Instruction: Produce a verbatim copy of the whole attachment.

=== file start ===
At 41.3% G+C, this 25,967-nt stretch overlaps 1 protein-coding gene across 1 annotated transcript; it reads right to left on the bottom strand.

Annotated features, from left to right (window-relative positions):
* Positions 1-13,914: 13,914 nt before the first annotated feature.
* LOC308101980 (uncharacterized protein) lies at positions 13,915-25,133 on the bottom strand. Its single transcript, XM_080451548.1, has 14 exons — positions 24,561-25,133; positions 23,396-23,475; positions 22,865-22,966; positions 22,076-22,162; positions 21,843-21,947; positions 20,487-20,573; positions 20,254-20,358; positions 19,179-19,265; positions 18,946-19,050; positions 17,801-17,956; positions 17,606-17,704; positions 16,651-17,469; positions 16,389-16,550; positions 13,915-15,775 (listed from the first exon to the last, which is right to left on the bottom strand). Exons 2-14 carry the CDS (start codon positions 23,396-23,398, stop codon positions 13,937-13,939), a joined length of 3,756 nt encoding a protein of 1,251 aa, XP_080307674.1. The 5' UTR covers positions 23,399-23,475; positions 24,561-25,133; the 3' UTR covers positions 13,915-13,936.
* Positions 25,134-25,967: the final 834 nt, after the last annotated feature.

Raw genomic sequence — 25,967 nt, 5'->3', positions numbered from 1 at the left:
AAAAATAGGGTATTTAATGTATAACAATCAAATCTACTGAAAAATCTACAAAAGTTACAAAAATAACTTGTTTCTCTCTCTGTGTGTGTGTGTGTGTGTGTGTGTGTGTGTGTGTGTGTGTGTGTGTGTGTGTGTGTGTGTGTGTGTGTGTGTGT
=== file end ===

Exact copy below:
At 41.3% G+C, this 25,967-nt stretch overlaps 1 protein-coding gene across 1 annotated transcript; it reads right to left on the bottom strand.

Annotated features, from left to right (window-relative positions):
* Positions 1-13,914: 13,914 nt before the first annotated feature.
* LOC308101980 (uncharacterized protein) lies at positions 13,915-25,133 on the bottom strand. Its single transcript, XM_080451548.1, has 14 exons — positions 24,561-25,133; positions 23,396-23,475; positions 22,865-22,966; positions 22,076-22,162; positions 21,843-21,947; positions 20,487-20,573; positions 20,254-20,358; positions 19,179-19,265; positions 18,946-19,050; positions 17,801-17,956; positions 17,606-17,704; positions 16,651-17,469; positions 16,389-16,550; positions 13,915-15,775 (listed from the first exon to the last, which is right to left on the bottom strand). Exons 2-14 carry the CDS (start codon positions 23,396-23,398, stop codon positions 13,937-13,939), a joined length of 3,756 nt encoding a protein of 1,251 aa, XP_080307674.1. The 5' UTR covers positions 23,399-23,475; positions 24,561-25,133; the 3' UTR covers positions 13,915-13,936.
* Positions 25,134-25,967: the final 834 nt, after the last annotated feature.

Raw genomic sequence — 25,967 nt, 5'->3', positions numbered from 1 at the left:
AAAAATAGGGTATTTAATGTATAACAATCAAATCTACTGAAAAATCTACAAAAGTTACAAAAATAACTTGTTTCTCTCTCTGTGTGTGTGTGTGTGTGTGTGTGTGTGTGTGTGTGTGTGTGTGTGTGTGTGTGTGTGTGTGTGTGTGTGTGTGT